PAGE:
Benedict Cumberbatch is Sherlock Holmes. Jonny Lee Miller is Sherlock Holmes. They’re also both Dr. Victor Frankenstein as well as his Creature in Frankenstein by Mary Shelley, as directed by Danny Boyle. We’ve seen it and it’s absolutely amazing.
It’s not too well-known that the Royal National Theatre records its performances and they get screened around the globe, so that everyone gets a taste of stage plays in as big a scope as the stage allows. This year, the theatre turns 50 years old and so, their best and most cherished National Theatre Live (NTL) productions get encore screenings around the globe. Among them: The audience favourite Frankenstein.
Just to make this absolutely clear, should you not read on: If you have any appreciation for storytelling or for acting or for Mary Shelley, then you must see this. This is something you won’t forget easily, if ever. Besides this might be your only chance to see it.
Why You Need to See Frankenstein
The problem with the play is that it will probably never come out on DVD. The reason comes from NTL themselves, because on a now-disappeared part of their website they stated the following:
We have no plans to release a DVD. We know from letters, tweets and emails that a great many people wanted another chance to see the production – and these encore screenings have been scheduled in response to that huge public demand. Our rights arrangements with actors and crew don’t currently permit DVD release, and we’re also keen for as many people as possible to experience the broadcasts in the format for which they were created: broadcast in HD to cinemas.
tl;dr: If you want to see it, then go to the cinema.
Legalese out of the way, here’s why you should actually go see it. In comprehensive list form.
- The cast: Benedict Cumberbatch, Jonny Lee Miller, Naomie Harris, Ella Smith, George Harris. You know these people. They’re stars and they’re amazing at what they do.
- The director: Danny Boyle. You know him from movies like Trainspotting, 28 Days Later and Slumdog Millionaire. Danny Boyle won an Oscar for the last one of these.
- The stage: Hundreds of lightbulbs, houses, trains, rain, grass… all on one stage. It’s amazing and really shows what theatre can do.
- Passion: Even during the first scene, where The Creature is being born, you can tell that this is a work of passion. The actors give it their all.
Basically, unless the legal circumstances change, this just might be your only chance to go see this quite remarkable play.
Most Faithful Adaptation of Frankenstein
The story is familiar to most, known to few. It’s about a man named Victor Frankenstein who is a genius. He is also arrogant and fancies himself a bit of a god. He combines his knowledge of biology, engineering and other less conventional sciences bordering on the absurd, he creates life. Victor Frankenstein makes a creature, a rough first draft if you will. But the scientist becomes horrified at what he’s done, at his eight foot tall, disgusting abomination and it runs off.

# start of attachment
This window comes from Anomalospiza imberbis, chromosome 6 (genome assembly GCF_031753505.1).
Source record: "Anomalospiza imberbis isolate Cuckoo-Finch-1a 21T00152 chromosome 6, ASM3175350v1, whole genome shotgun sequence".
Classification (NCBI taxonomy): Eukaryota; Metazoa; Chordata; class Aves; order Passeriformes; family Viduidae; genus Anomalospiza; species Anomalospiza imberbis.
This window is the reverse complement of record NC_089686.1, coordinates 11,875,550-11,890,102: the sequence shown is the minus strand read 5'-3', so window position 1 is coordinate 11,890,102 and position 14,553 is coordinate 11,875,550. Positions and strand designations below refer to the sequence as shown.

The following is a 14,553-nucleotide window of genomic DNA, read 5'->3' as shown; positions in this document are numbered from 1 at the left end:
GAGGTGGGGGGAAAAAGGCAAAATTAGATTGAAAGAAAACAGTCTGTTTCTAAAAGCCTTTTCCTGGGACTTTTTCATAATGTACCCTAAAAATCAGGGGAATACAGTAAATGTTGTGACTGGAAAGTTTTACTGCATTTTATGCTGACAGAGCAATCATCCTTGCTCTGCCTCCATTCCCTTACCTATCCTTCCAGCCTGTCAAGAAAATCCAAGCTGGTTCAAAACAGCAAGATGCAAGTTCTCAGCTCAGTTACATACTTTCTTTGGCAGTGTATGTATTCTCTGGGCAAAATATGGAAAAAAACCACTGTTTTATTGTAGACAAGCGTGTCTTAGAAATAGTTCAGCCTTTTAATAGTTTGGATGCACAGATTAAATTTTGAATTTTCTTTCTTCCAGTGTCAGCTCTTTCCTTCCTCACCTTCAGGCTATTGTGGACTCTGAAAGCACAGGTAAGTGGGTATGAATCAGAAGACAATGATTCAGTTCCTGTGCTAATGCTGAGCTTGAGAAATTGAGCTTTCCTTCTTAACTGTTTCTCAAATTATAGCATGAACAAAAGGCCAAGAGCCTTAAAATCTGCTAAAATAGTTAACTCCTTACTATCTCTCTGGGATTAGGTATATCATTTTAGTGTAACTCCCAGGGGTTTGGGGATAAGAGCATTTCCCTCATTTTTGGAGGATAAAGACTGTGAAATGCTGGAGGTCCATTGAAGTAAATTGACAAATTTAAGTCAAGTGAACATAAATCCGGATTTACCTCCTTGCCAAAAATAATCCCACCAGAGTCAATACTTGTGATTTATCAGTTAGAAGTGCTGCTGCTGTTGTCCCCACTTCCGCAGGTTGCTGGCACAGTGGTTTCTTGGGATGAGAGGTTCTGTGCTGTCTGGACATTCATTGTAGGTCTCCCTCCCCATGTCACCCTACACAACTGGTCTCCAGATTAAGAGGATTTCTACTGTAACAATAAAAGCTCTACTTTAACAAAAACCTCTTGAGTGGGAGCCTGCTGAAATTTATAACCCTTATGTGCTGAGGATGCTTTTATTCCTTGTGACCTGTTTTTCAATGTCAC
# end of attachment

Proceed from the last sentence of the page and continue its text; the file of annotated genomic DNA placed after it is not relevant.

I’ll skip some plot here, because that would go heavily into spoiler territory, but when Frankenstein and the Creature reunite, the former is astonished that his creature is articulate and intelligent. The two have a conversation in which they share their motives and their views on life. This is one of the strongest scenes in the play, where Frankenstein talks about how he did what he did in the name of science and progress, cold and exacting with infinite hubris and arrogance. And the Creature, now on this Earth for a lifetime, is one of its kind, alone and sad.
A deal is struck: Frankenstein will create another life, a female. Someone for the Creature to love so that they may disappear forever and all’s well. And that’s where it all starts to go to shambles.
This is the story of Mary Shelley’s original novel and the play follows it closely. There were only minute details that don’t change the overall narrative of the story.
Classic Horror, Classic Interpretation
Frankenstein is a piece of classic horror. Perhaps it’s the defining horror story, even. It has often been interpreted and some adaptations were more faithful than others. Most seemed to have this idea that The Creature is some sort of brute, removing all its humanity and its intelligence. That’s actually a crime against the story.
Because, you see, the story is not so horrific because there’s a lot of blood, gore and violence. The story is not so horrific because The Creature looks so ghastly. What makes this story so terrible and horrific is the fact that there’s a man who has created life unlike any other. Intelligent life. And with intelligence, there come needs, wants and urges. However, there’s no way that this Creature can ever be part of society. Doomed to be forever alienated, the desperate Creature tries to find a mate. Someone to share existence with, which is arguably one of the more basic human instincts.
The aspects of these stories are expertly delivered. While the Creature certainly is ugly and disgusting by human beauty standards, it’s neither the central aspect of the play nor used for show. In fact, it’s the human struggle of the Creature as the narrative is shifted from Frankenstein to his creation that is the focus of this story.
Your Chance to See it
By all means, you should see Frankenstein. Seriously. You’re missing out. It’s a fantastic story, expertly interpreted and acted out. A good story doesn’t get much better than this.
In about a month, there is another encore. This time around, Benedict Cumberbatch will play The Creature and Jonny Lee Miller will be Frankenstein. You can find all the dates and venues on the official NTL Website. And remember, there might not be a DVD of this. Ever.
Have a little taste.